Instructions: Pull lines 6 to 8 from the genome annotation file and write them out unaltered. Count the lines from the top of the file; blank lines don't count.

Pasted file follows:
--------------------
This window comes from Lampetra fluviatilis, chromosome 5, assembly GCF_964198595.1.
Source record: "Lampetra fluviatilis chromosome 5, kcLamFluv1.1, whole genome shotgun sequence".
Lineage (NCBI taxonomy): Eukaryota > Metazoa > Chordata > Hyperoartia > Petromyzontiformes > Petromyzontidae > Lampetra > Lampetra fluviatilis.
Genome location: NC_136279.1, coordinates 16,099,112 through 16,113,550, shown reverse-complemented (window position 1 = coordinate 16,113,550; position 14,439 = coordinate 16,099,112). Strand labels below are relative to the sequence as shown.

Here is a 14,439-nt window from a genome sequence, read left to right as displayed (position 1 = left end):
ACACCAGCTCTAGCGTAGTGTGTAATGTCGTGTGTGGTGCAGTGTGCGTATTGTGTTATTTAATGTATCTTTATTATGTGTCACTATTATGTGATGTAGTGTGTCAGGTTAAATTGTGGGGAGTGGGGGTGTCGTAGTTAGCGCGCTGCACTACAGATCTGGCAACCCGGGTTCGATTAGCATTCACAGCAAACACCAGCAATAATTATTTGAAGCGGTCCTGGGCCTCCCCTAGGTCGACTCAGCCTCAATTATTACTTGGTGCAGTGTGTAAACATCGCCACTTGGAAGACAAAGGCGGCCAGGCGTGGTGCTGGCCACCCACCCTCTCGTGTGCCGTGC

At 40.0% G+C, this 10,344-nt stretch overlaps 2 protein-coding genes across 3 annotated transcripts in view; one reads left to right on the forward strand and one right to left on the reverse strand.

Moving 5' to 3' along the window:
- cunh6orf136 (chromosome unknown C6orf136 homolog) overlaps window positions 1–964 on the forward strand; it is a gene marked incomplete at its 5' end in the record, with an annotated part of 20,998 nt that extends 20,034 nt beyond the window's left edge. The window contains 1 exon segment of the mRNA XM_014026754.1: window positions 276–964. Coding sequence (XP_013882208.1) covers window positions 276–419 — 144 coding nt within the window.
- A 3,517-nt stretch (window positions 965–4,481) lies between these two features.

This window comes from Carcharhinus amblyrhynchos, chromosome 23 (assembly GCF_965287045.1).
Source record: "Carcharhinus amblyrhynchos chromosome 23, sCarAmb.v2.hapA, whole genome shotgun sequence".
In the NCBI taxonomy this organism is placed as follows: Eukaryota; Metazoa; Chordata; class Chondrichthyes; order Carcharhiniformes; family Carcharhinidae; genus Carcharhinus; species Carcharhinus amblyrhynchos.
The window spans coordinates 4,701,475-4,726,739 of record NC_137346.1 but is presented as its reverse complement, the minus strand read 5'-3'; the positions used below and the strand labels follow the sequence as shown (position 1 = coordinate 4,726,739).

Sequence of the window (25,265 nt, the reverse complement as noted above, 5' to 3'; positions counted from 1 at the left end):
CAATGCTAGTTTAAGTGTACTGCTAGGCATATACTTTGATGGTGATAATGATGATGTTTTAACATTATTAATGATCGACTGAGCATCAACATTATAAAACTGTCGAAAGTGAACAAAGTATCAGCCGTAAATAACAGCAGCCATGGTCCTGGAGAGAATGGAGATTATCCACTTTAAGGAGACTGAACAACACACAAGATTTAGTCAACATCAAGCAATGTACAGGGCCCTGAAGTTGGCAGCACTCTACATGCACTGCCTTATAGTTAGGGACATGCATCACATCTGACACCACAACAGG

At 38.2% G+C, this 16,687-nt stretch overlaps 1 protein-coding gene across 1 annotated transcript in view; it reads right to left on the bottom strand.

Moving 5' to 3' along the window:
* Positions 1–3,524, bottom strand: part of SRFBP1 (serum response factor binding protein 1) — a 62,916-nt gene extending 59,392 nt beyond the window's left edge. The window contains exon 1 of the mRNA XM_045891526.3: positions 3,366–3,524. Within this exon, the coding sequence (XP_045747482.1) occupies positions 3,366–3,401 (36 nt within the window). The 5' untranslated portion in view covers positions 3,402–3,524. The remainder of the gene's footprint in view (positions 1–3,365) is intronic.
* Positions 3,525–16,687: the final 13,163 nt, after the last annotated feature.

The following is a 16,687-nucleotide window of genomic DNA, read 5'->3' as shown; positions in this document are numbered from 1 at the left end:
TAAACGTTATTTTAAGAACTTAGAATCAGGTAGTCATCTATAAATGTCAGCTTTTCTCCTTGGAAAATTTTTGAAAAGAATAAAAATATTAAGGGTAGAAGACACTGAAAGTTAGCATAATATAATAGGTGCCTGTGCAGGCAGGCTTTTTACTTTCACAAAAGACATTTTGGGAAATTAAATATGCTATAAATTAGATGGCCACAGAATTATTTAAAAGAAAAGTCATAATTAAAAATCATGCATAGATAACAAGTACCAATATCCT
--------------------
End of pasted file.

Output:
ACACCAGCTCTAGCGTAGTGTGTAATGTCGTGTGTGGTGCAGTGTGCGTATTGTGTTATTTAATGTATCTTTATTATGTGTCACTATTATGTGATGTAGTGTGTCAGGTTAAATTGTGGGGAGTGGGGGTGTCGTAGTTAGCGCGCTGCACTACAGATCTGGCAACCCGGGTTCGATTAGCATTCACAGCAAACACCAGCAATAATTATTTGAAGCGGTCCTGGGCCTCCCCTAGGTCGACTCAGCCTCAATTATTACTTGGTGCAGTGTGTAAACATCGCCACTTGGAAGACAAAGGCGGCCAGGCGTGGTGCTGGCCACCCACCCTCTCGTGTGCCGTGC

At 40.0% G+C, this 10,344-nt stretch overlaps 2 protein-coding genes across 3 annotated transcripts in view; one reads left to right on the forward strand and one right to left on the reverse strand.

Moving 5' to 3' along the window: